Hearing now that the king was gradually sinking under despondency and disease, these teachers threw out hints to their friends that this was the fitting moment to avenge God's honour and to pull down what had been erected in defiance of their fathers' Laws: for although it was unlawful to place in the Temple either images or busts or any representation whatsoever of a living creature, the king had nonetheless erected over the great gate a golden eagle. It was this these teachers now exhorted their disciples to cut down. They told them that if any danger should arise, it was a glorious thing to die for the Law of one's country; for the souls of those who came to such an end attained immortality and an eternal enjoyment of happiness; it was only  the ignoble, uninitiated in their philosophy,  who clung in their ignorance to life and preferred death by disease to that of a hero. 
   While they were discoursing on this, a rumour spread that the king was dying; the news caused the young men to throw themselves more boldly into the enterprise. At mid-day, accordingly, when numbers of people were perambulating the Temple, they let themselves down from the roof on stout cords and began chopping off the golden eagle with hatchets. The king's captain, to whom the matter was immediately reported, hastened to the scene with a considerable force, arrested about forty of the young men and conducted them to the king. Herod first asked them whether they had dared to cut down the golden eagle; they admitted it. 
   "Who ordered you to do so?" he continued. 
   "The Law of our fathers." 
   "And why so exultant, when you will shortly be put to death?" 
   "Because we shall enjoy greater happiness after our death." 
   This provoked the king to such fury that he overcame his disease...he ordered those that had let themselves down from the roof, together with the teachers, to be burnt alive; the remainder of those arrested he handed over to his executioners.
   Josephus presents these Rabbis and their followers as sincere people  rectifying an unlawful action of Herod. When describing  a similar  philosophy under the Roman administration, however, Josephus  attacks the motives of the leaders and excoriates their extremism. One difference is that the affair of the eagle is not seen as directed against the Romans, Josephus having failed to mention that the eagle is a symbol of, among other things, the Roman Empire. And the eagle affair was a non-violent protest, not requiring his condemnation; yet within months, at Herod's death,  the philosophy behind it would provoke an extremely bloody revolt. 
Flash Revolt At Herod's Death  
War 2.1.2 6 
[Herod has died and his son Archelaus has claimed the throne]. 
Towards evening, however, a large number of those who were bent on revolution assembled on the same spot, and, now that the public mourning for Herod was ended, began a lamentation on their own account, bewailing the fate of those who had been punished for cutting down the golden eagle from the gate of the Temple. This mourning was in no subdued tones: there were piercing shrieks, a dirge directed by a conductor, and lamentations with beating of the breast which resounded throughout the city; all this in honour of the unfortunate men who, they asserted had in defence of their country's laws and the Temple perished on the pyre. These martyrs ought, they clamoured, to be avenged by the punishment of Herod's favorites.

War 2.1.3 10 
And now the feast of unleavened bread, which the Jews call Passover, came round...The promoters of the mourning for the teachers stood in a body in the temple, procuring recruits for their faction. ...Archelaus now felt that it would be impossible to restrain the mob without bloodshed, and let loose upon them his entire army...the soldiers, falling unexpectedly among the various parties busy with their sacrifices slew about three thousand of them and dispersed the remainder among the neighboring hills.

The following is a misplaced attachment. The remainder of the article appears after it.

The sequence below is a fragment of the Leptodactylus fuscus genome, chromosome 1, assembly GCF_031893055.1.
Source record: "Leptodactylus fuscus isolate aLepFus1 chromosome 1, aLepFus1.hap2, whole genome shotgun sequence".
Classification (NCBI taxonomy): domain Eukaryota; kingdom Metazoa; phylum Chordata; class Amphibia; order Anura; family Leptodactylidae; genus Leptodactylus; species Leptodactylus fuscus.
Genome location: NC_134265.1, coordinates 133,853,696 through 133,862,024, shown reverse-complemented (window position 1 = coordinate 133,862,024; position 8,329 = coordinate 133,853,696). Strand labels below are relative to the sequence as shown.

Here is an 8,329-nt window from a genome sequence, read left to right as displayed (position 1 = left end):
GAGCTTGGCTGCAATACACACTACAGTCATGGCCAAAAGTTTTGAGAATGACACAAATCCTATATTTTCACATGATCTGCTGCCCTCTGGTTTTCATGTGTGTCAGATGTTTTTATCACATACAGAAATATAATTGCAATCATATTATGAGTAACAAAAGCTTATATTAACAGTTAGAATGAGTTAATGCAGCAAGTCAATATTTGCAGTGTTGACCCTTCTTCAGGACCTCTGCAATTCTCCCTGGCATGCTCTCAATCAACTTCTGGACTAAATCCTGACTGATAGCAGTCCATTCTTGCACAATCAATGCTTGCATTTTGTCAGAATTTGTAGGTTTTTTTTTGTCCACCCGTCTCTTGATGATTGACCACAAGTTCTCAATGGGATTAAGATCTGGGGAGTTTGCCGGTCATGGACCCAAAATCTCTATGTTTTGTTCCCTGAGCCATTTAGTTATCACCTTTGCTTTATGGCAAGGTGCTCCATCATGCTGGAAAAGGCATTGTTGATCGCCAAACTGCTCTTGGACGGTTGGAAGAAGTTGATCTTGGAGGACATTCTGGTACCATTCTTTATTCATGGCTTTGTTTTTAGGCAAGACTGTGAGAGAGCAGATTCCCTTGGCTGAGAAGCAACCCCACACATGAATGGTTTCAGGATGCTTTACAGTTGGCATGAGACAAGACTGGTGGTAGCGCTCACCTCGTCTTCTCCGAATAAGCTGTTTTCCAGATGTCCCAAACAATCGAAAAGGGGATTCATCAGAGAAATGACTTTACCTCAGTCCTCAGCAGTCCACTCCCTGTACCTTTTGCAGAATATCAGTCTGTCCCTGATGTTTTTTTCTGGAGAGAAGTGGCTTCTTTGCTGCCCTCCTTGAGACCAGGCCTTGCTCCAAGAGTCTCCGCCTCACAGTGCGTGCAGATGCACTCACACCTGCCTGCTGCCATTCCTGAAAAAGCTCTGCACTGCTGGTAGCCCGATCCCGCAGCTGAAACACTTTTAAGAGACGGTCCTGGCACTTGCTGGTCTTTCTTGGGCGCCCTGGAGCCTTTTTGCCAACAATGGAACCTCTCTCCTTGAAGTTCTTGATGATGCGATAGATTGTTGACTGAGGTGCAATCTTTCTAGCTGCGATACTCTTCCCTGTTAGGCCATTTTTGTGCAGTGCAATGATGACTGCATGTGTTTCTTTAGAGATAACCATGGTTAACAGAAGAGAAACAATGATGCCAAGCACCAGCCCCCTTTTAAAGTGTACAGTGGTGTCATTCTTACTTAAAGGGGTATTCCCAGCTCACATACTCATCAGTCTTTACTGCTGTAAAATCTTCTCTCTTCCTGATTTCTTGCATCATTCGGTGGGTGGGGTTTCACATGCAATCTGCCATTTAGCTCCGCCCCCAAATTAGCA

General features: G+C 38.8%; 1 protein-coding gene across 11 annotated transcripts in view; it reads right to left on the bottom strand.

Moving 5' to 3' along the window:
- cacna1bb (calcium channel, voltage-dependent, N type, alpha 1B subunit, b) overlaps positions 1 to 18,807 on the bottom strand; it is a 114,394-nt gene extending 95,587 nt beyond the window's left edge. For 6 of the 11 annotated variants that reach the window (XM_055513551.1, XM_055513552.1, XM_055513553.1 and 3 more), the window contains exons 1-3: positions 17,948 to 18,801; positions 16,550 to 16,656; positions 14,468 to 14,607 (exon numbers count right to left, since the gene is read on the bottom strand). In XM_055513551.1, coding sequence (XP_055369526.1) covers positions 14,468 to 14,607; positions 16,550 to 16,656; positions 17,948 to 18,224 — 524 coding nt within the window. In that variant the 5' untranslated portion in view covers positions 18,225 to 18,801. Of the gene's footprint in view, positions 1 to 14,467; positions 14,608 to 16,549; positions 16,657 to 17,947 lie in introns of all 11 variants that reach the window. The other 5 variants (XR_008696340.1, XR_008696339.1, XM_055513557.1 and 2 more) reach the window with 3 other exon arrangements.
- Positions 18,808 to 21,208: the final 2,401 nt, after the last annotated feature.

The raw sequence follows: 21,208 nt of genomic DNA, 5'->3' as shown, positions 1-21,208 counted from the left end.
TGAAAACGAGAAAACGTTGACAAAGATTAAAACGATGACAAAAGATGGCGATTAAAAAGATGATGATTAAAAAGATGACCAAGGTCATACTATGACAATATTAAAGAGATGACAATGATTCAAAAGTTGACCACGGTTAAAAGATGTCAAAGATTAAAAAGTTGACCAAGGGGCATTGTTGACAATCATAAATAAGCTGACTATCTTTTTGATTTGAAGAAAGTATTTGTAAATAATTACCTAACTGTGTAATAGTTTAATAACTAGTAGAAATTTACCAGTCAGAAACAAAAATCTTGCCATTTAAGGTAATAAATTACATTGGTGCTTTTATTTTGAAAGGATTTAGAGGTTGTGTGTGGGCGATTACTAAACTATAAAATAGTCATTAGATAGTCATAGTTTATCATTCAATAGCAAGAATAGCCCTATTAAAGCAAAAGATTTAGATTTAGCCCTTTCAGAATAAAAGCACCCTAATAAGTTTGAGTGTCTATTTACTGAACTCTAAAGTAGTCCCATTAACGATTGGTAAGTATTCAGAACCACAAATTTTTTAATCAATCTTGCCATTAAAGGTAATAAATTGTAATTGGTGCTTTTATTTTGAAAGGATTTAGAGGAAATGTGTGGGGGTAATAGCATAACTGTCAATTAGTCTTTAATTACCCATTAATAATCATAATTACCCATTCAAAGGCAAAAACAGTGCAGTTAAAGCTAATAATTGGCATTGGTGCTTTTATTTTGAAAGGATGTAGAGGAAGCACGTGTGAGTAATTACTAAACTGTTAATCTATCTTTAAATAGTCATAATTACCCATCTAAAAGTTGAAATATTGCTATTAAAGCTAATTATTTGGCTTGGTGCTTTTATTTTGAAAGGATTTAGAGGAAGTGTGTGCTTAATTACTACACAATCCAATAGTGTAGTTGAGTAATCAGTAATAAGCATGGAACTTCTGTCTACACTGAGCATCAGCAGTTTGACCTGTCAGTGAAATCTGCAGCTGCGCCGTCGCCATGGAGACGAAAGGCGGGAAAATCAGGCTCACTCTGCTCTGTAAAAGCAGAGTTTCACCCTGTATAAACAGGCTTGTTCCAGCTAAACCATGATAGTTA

This clash, instigated by the followers of the two Rabbis, was the beginning of a series of violent confrontations over the course of weeks, with escalating force on both sides; the Roman legion at Jerusalem was caught up in the warfare until the commander was surrounded in his fortress. At last, two legions from Syria under the command of Varus were able to put down the insurrection and round up the guerillas in the hills, crucifying two thousand of them. 
  To calm the populace's fear that Archelaus would be another tyrant like his father,  Emperor Augustus divides the Jewish lands among all of Herod's children,  reducing Archelaus' portion to Judea (the area immediately around Jerusalem), Samaria, and Idumaea. The resistance is held in check by Archelaus' cruelty for nine years, until, due to the denunciations of the people, the emperor at last removes Archelaus and places Judea under direct Roman administration.   
   Now Judea would be a province, not a kingdom, and ruled by foreigners as governors, not by  king of its own; and the people would pay taxes directly to the emperor. This set the stage for the next level of resistance -- as well as  the backdrop for the crucifixion of Jesus of Nazareth.. 

 Judas the Galilean Founds the Revolutionary Fourth Philosophy (6 CE)

The Census of Quirinius (6 CE) 
Antiquities 18.1.1  3-10 
(See also War 2.8.1)  
Now Quirinius, a Roman senator..was dispatched by Caesar to be governor of  Syria, and to take an account of their property...He came into Judea, which had now been  annexed to the province of Syria, to take an account of their property, and to liquidate Archelaus's estate. Although the Jews at the beginning  took the report of a  taxation heinously, yet did they leave off any further opposition to it, by the persuasion of the high priest Joazar,  son of Beethus. So they, being convinced  by Joazar's words, gave an account of their estates, without any dispute about it. 
   The census of Quirinius appears to be the same as that described by Luke in 2:2, which caused Joseph and Mary to travel to Bethlehem where Jesus would be born. However, if so, there is a discrepancy with the other gospel accounts that Jesus was born during the reign of Herod the Great: the census occurred in 6 CE, while Herod died in 4 BCE. Attempts to reconcile these statements have produced a large scholarly literature, to which the reader is invited to turn. 
Taxation is Slavery
   Yet was there one Judas, a Gaulonite of  a city whose name was Gamala, who, taking with him Sadduc, a Pharisee, threw himself into the cause of rebellion. They said that this taxation was nothing less than the beginning of slavery, and exhorted the nation to assert their liberty. If successful they would procure themselves security  for what they possessed, while if they failed they would earn honor and glory for their lofty goal. They also said that God would be assisting them to no lesser end than the furthering of their enterpri